This afternoon I ventured down to the point after a thunderstorm. The tide was going out and oyster catchers, egrets and a couple of spoonbills were feeding beyond the best reach of my lens. Further into the mangroves the still water was throwing some magical reflections against the still grey sky.
The last of the harvest moon tides are over until the next one rises. This morning, the mangrove tubes were exposed on the incoming tide.
In the park down near the Old Schoolhouse, the plover (Masked Lapwing) parents were a bit more relaxed with walkers. A nice change from being shrieked at as you walk the path. The young ones are growing up.
White-faced herons hide behind the scrub and change spots regularly.
The trumpet flower hangs in all its poisonous glory over a garden fence.
This gallery contains 12 photos.
Thursday afternoon’s drive tested the driving skills. This is stunning coastal landscape made more interesting by the ripping wind.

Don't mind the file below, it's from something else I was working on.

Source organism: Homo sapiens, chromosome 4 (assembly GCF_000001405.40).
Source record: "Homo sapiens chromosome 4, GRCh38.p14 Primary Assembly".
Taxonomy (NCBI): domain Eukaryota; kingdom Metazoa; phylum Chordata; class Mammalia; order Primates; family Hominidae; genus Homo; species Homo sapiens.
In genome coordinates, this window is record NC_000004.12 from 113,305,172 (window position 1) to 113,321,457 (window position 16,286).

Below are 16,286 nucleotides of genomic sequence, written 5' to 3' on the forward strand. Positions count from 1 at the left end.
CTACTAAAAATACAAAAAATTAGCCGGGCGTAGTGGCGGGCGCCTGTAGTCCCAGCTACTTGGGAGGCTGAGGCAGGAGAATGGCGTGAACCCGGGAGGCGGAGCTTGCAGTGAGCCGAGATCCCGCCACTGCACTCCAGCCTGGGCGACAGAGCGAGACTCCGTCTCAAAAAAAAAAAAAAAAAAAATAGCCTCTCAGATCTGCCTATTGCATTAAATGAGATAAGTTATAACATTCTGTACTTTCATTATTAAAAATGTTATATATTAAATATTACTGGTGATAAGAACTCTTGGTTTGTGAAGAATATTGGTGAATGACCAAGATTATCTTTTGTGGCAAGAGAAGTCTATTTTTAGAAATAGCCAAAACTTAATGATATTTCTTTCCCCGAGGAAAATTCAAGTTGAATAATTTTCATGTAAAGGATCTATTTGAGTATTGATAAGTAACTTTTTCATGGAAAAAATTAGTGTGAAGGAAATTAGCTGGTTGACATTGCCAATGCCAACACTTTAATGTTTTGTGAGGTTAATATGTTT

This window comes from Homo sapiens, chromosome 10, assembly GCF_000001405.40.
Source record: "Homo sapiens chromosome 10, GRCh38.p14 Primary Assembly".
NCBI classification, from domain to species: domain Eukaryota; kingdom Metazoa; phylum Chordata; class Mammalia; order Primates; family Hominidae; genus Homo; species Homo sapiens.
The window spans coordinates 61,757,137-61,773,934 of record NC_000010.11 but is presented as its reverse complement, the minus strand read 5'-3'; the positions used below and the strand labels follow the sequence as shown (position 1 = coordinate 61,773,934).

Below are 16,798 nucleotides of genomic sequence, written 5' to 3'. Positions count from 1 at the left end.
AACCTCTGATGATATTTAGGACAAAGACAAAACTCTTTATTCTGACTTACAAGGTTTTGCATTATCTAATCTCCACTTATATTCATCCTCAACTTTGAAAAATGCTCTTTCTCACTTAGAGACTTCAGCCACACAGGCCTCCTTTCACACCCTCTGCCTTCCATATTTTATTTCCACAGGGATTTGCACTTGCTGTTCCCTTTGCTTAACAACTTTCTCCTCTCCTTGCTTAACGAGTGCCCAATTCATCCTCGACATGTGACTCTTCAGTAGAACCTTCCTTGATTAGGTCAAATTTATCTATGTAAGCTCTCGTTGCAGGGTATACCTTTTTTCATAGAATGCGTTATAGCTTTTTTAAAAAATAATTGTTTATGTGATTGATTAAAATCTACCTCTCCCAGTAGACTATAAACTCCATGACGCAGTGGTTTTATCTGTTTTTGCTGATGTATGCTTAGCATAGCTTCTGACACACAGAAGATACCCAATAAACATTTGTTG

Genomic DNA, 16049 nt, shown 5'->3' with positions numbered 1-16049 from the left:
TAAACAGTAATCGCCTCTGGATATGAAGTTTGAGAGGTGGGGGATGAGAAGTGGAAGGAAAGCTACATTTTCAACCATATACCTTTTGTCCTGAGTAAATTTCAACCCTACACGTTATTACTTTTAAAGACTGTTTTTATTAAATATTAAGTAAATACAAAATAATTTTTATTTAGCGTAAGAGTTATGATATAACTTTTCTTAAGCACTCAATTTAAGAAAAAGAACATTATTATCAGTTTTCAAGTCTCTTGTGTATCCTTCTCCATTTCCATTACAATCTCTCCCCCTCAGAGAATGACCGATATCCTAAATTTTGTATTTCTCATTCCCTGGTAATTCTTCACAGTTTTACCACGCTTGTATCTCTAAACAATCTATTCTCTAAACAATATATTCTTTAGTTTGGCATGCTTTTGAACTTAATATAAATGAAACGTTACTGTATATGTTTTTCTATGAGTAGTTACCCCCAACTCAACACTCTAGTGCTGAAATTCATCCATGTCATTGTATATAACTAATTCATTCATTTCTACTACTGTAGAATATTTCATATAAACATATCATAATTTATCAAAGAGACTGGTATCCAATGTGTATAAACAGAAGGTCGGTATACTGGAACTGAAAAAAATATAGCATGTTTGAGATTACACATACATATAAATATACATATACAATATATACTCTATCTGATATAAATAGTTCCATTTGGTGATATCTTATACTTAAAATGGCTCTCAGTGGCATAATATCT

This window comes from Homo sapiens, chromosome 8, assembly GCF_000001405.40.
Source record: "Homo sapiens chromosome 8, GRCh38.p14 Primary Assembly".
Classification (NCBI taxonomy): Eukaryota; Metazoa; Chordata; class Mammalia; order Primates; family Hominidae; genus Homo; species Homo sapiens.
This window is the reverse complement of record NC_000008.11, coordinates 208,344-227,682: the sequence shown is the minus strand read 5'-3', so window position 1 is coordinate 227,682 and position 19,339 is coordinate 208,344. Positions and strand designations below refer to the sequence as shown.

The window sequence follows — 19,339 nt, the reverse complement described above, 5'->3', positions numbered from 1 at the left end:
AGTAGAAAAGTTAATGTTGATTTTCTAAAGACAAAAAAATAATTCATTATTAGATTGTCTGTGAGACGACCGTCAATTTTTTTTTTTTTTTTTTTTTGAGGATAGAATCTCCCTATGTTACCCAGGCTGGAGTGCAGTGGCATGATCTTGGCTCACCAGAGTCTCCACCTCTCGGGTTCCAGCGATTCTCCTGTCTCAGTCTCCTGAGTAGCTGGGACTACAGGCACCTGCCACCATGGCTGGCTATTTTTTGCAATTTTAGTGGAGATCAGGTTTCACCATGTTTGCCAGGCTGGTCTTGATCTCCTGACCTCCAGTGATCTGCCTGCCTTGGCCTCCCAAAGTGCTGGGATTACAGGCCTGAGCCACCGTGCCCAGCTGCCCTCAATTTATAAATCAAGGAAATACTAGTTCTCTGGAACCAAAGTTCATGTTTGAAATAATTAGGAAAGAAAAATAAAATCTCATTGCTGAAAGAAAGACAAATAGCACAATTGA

five minutes on the ferry from Victoria Point
a walk around the island
mangroves and melaleuca
a cormorant drying its wings
rainbow lorikeets feeding on umbrella trees
a brahminy kite surveying the water from above
the blue tongue lizard in an abandoned boat wreck
lunch at the cafe while the rain fell
There wasn’t too much activity on the incoming tide late this morning so I wandered up to an area of the wetlands where pairs of shore birds are gathering in these early days of Spring. There were curlews too, doing what they do best, laying low and camouflaged in the scrub. And this white-faced heron came a little closer than another pair I spotted. This shot gives a good sense of the colour of grasses near the mangroves at the moment.
On the way back home I dropped in again on Oyster Point and was rewarded by an egret on the hunt for fish.